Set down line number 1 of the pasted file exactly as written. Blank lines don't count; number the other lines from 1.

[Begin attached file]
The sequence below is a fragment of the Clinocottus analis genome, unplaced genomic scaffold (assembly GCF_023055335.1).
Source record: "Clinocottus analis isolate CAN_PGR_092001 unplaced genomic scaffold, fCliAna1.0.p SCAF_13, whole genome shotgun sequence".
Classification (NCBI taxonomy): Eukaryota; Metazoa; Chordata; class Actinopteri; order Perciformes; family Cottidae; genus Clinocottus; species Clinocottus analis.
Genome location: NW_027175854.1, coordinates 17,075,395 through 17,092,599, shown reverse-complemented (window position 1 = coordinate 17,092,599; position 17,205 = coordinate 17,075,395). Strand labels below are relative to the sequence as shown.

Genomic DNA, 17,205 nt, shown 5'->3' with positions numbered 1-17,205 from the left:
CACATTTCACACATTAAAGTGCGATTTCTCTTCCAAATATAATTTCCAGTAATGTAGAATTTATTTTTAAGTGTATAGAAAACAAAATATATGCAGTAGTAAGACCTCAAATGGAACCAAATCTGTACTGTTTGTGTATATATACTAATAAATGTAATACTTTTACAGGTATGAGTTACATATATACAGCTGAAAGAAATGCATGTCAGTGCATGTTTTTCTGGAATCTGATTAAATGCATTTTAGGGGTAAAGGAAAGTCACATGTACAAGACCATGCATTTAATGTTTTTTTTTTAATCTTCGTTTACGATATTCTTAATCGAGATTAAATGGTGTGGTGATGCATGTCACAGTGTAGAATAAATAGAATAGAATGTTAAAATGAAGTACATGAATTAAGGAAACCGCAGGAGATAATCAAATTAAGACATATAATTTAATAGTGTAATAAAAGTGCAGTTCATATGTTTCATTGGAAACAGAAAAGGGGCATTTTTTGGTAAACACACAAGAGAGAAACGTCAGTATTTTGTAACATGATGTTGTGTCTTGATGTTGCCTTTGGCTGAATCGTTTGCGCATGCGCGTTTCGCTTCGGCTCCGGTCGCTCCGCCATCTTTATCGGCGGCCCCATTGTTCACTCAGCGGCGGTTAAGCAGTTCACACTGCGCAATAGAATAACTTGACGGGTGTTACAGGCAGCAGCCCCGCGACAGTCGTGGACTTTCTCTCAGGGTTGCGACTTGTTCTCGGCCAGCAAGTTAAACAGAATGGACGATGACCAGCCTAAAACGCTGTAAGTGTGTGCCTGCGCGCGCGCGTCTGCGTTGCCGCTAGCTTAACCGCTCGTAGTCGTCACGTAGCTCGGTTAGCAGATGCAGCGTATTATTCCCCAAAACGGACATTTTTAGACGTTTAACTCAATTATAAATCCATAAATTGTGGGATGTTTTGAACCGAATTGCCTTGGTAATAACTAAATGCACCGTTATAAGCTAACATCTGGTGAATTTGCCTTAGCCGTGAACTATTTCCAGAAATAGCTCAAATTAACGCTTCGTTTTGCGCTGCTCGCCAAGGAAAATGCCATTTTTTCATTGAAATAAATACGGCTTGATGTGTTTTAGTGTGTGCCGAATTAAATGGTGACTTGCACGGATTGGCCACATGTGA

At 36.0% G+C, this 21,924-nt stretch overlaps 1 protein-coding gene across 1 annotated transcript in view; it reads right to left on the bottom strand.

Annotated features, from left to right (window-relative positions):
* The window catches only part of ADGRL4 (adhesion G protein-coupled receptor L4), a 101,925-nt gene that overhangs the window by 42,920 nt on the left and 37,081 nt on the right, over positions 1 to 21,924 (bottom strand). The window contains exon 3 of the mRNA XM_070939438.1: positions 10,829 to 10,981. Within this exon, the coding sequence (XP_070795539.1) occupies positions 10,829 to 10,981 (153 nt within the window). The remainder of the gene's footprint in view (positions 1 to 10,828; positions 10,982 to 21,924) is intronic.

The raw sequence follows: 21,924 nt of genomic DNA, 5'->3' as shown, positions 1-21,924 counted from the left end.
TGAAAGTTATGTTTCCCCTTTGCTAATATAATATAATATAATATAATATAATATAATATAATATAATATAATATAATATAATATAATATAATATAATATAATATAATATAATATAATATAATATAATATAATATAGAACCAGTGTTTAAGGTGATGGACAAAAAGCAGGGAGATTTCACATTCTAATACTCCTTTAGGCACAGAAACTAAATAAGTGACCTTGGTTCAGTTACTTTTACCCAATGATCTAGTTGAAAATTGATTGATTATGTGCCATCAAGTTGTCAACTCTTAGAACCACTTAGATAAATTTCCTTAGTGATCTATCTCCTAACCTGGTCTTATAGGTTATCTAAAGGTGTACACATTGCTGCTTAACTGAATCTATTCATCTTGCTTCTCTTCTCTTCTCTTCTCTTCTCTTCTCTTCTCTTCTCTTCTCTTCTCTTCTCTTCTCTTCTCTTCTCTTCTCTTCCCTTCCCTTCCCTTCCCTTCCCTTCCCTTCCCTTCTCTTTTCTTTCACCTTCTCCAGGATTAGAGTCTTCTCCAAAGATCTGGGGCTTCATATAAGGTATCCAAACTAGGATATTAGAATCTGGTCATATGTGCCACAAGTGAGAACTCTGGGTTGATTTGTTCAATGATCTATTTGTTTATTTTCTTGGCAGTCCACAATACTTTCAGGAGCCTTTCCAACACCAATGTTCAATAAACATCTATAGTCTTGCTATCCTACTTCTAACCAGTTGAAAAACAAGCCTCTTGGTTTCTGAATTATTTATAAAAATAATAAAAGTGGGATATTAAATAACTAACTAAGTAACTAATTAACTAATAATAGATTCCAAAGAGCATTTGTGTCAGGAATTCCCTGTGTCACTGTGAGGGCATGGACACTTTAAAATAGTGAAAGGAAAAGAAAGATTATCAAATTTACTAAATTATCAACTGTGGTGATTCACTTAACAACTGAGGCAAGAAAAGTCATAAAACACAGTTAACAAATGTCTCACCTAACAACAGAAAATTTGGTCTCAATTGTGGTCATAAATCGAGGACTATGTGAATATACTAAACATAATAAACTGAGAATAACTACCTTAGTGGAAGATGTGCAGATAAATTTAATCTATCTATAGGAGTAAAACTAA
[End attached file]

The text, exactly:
The sequence below is a fragment of the Clinocottus analis genome, unplaced genomic scaffold (assembly GCF_023055335.1).